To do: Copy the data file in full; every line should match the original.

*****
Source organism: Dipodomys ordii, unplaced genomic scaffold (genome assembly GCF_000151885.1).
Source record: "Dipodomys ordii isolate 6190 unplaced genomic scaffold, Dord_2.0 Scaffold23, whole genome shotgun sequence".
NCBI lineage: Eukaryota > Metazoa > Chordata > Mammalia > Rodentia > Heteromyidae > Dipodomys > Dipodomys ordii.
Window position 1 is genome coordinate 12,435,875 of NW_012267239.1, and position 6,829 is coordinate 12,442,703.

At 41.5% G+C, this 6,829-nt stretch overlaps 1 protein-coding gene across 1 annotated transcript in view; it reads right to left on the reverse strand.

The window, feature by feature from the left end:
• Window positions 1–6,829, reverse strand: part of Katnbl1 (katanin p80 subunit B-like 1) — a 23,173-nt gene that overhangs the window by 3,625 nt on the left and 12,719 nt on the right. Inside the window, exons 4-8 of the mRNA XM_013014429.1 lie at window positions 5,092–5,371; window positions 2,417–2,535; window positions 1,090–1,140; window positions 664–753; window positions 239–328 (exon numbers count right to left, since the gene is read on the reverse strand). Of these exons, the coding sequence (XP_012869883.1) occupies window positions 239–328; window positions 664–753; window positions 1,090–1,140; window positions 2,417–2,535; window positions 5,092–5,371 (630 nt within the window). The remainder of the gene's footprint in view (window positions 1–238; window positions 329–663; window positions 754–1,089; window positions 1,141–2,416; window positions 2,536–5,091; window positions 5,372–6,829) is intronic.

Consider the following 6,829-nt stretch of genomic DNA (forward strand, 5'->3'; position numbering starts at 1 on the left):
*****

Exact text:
Source organism: Dipodomys ordii, unplaced genomic scaffold (genome assembly GCF_000151885.1).
Source record: "Dipodomys ordii isolate 6190 unplaced genomic scaffold, Dord_2.0 Scaffold23, whole genome shotgun sequence".
NCBI lineage: Eukaryota > Metazoa > Chordata > Mammalia > Rodentia > Heteromyidae > Dipodomys > Dipodomys ordii.
Window position 1 is genome coordinate 12,435,875 of NW_012267239.1, and position 6,829 is coordinate 12,442,703.

At 41.5% G+C, this 6,829-nt stretch overlaps 1 protein-coding gene across 1 annotated transcript in view; it reads right to left on the reverse strand.

The window, feature by feature from the left end:
• Window positions 1–6,829, reverse strand: part of Katnbl1 (katanin p80 subunit B-like 1) — a 23,173-nt gene that overhangs the window by 3,625 nt on the left and 12,719 nt on the right. Inside the window, exons 4-8 of the mRNA XM_013014429.1 lie at window positions 5,092–5,371; window positions 2,417–2,535; window positions 1,090–1,140; window positions 664–753; window positions 239–328 (exon numbers count right to left, since the gene is read on the reverse strand). Of these exons, the coding sequence (XP_012869883.1) occupies window positions 239–328; window positions 664–753; window positions 1,090–1,140; window positions 2,417–2,535; window positions 5,092–5,371 (630 nt within the window). The remainder of the gene's footprint in view (window positions 1–238; window positions 329–663; window positions 754–1,089; window positions 1,141–2,416; window positions 2,536–5,091; window positions 5,372–6,829) is intronic.

Consider the following 6,829-nt stretch of genomic DNA (forward strand, 5'->3'; position numbering starts at 1 on the left):